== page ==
My tango home


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Different views

“Are you dancing in Germany?”. That’s a question I often get when I am back in Greece and visit milongas. My answer is usually “Yes… even more than here!”. Recently a guy I know in Greece was asking me how is the community in Germany and how is the Tango scene there. I responded by saying that I like very much the community in Frankfurt. More than the one in Thessaloniki now for many different reasons.

However, this might not be the case for everyone. There are definitely cases where people might like more tango as they had it in another place. Obviously, our experiences differ much and our opinions are biased and based on them. But why does this happen? Why do our experiences and how can we have such a different opinion on such an issue?

It’s not like my previous wife’s!

Once upon a time, there was a guy who was married to a woman and lived with her for many years until she passed away. After some time, he decides to find another partner. He goes on dates, meets other ladies and at some point, he finds a lady with whom he seems to click. Time passes by and they decide it’s time to move together. She moves into his house and everything seems fine until the first day she cooks for them. She cooks a very special recipe of baked chicken with potatoes and they eat it. During the meal, she sees that the guy is not really enjoying the food. She asks him what is wrong and he says… “It’s nice, very nice… but it’s not like my previous wife’s”.

The lady is slightly bothered but tries again the next day with a different dish. She pours all her affection and mastery and cooks a delicious meal and the response from the guy is again the same. “Look… I don’t want to hurt you… It’s very nice… but it doesn’t compare to how my previous wife was cooking it.”. The same goes on for days and the woman is getting a bit nervous and agitated. This day, because of her nervousness she accidentally pours more salt in the tray… forgets to switch off the oven on time and the meal is a disaster. The meat is totally burnt and salty as hell. She initially hesitates to serve it but in the end, being already frustrated enough she serves it as it is. From the first bite, the man’s eyes shine with happiness and he shouts… “Yes my love!!! This is exactly like my previous wife’s meals!!!”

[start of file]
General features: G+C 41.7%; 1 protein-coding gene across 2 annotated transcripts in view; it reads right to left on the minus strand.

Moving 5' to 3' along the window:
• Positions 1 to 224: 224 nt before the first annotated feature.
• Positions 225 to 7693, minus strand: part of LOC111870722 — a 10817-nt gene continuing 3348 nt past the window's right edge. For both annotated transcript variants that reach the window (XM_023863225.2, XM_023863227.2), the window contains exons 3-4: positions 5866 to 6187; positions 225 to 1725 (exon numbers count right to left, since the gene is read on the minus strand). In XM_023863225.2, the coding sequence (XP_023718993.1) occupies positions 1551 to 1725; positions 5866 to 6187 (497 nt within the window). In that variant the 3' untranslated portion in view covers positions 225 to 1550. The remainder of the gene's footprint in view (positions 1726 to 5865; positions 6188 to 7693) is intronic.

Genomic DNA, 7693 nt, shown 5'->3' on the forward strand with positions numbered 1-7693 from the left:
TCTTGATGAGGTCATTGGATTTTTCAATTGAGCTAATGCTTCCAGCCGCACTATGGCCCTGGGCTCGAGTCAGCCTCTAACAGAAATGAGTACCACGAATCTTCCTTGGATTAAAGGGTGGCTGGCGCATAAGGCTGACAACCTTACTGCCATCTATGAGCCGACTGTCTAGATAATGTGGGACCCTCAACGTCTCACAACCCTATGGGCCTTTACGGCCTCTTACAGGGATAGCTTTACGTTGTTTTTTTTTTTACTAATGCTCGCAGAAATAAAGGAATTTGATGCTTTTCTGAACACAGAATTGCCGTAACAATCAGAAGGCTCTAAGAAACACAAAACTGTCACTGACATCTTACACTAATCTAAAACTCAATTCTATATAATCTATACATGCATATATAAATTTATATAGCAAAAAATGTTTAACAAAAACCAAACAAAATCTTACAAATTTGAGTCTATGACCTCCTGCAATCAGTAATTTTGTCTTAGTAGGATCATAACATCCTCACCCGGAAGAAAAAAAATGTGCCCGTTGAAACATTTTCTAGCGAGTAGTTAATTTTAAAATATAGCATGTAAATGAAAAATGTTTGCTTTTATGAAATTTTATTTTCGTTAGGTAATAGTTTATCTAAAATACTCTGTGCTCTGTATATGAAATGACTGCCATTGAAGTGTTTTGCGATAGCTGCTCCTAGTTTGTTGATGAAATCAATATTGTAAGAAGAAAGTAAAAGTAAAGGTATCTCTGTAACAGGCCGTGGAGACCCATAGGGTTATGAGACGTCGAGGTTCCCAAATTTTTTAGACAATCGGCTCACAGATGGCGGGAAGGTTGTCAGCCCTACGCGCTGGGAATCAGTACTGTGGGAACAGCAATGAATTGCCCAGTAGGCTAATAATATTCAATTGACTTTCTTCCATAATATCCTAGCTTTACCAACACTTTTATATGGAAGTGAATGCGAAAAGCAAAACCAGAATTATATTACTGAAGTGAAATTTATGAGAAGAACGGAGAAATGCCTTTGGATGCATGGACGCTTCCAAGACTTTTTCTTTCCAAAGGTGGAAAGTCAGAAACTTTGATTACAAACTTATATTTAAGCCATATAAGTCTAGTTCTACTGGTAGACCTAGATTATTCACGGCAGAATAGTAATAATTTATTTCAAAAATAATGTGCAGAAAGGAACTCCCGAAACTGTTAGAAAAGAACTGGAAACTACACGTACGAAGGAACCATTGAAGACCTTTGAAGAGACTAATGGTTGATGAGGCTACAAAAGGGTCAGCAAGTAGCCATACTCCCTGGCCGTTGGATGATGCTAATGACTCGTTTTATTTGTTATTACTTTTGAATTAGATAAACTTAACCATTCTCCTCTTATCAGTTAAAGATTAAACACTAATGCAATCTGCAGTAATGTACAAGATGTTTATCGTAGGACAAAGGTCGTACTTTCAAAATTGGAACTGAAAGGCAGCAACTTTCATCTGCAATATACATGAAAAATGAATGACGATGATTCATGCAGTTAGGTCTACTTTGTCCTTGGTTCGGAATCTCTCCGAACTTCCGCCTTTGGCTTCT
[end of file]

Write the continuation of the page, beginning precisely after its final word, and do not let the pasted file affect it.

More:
The point of this joke is that people are creatures of habit. When we are used to something in a specific way, then no matter if we get exposed to other better options we will often still go for the option we are used to. Like English people say… “Stick with the devil you know”. If our taste for something is set based on a large experience then it is very hard to change them.

Tango flavors and tastes

As you probably noticed if you traveled a bit, the Tango you see around the world is not always the same. Communities and their styles are affected very much by their cultural backgrounds and a number of other factors, etc. Chicho addresses that in one of his latest interviews. The cultural background for example of the southern European countries is quite different from the northern ones. It is therefore natural to see that the Tango in the two regions is different. People who grow and get used to one or the other Tango flavor will possibly find different flavors maybe not much to their taste.

Now depending on the “tango food” you are used to tasting, you may find it easier or not to like a new taste. For example, I was exposed to and got in touch with Tango in Germany only after one year of actually dancing Tango in Greece. I was still a “tango baby”. I hadn’t yet managed to form a specific taste. If someone had considerably more experience in dancing in southern European countries or in Asia or in any other different place, it is inevitable that they would be much more used to the flavor of Tango there, and that is why they probably wouldn’t like the German flavor of Tango much. On the other side of him, people who grew up (tangowise) in the German flavor of Tango might not like the Greek flavor much when they experience it. So, this goes in all different directions!